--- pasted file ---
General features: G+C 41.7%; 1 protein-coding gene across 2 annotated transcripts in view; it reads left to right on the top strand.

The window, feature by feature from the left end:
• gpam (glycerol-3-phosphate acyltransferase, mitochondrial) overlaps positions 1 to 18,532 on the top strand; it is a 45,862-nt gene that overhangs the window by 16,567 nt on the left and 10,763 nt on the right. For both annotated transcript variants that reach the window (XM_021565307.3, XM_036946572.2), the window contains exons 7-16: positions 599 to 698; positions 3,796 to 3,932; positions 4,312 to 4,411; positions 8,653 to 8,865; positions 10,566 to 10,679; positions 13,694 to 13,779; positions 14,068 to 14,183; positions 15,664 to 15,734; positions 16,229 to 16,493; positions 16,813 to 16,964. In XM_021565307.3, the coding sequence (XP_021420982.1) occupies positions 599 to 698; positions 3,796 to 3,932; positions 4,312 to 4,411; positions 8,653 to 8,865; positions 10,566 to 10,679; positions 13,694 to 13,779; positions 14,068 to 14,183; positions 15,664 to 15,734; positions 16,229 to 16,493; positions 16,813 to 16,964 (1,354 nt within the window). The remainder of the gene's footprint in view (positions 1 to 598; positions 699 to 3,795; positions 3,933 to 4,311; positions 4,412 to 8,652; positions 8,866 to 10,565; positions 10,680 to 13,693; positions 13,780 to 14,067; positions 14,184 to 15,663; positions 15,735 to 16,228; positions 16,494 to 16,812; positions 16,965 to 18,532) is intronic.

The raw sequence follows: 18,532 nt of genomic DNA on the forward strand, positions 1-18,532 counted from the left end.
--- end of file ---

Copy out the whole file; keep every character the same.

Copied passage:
General features: G+C 41.7%; 1 protein-coding gene across 2 annotated transcripts in view; it reads left to right on the top strand.

The window, feature by feature from the left end:
• gpam (glycerol-3-phosphate acyltransferase, mitochondrial) overlaps positions 1 to 18,532 on the top strand; it is a 45,862-nt gene that overhangs the window by 16,567 nt on the left and 10,763 nt on the right. For both annotated transcript variants that reach the window (XM_021565307.3, XM_036946572.2), the window contains exons 7-16: positions 599 to 698; positions 3,796 to 3,932; positions 4,312 to 4,411; positions 8,653 to 8,865; positions 10,566 to 10,679; positions 13,694 to 13,779; positions 14,068 to 14,183; positions 15,664 to 15,734; positions 16,229 to 16,493; positions 16,813 to 16,964. In XM_021565307.3, the coding sequence (XP_021420982.1) occupies positions 599 to 698; positions 3,796 to 3,932; positions 4,312 to 4,411; positions 8,653 to 8,865; positions 10,566 to 10,679; positions 13,694 to 13,779; positions 14,068 to 14,183; positions 15,664 to 15,734; positions 16,229 to 16,493; positions 16,813 to 16,964 (1,354 nt within the window). The remainder of the gene's footprint in view (positions 1 to 598; positions 699 to 3,795; positions 3,933 to 4,311; positions 4,412 to 8,652; positions 8,866 to 10,565; positions 10,680 to 13,693; positions 13,780 to 14,067; positions 14,184 to 15,663; positions 15,735 to 16,228; positions 16,494 to 16,812; positions 16,965 to 18,532) is intronic.

The raw sequence follows: 18,532 nt of genomic DNA on the forward strand, positions 1-18,532 counted from the left end.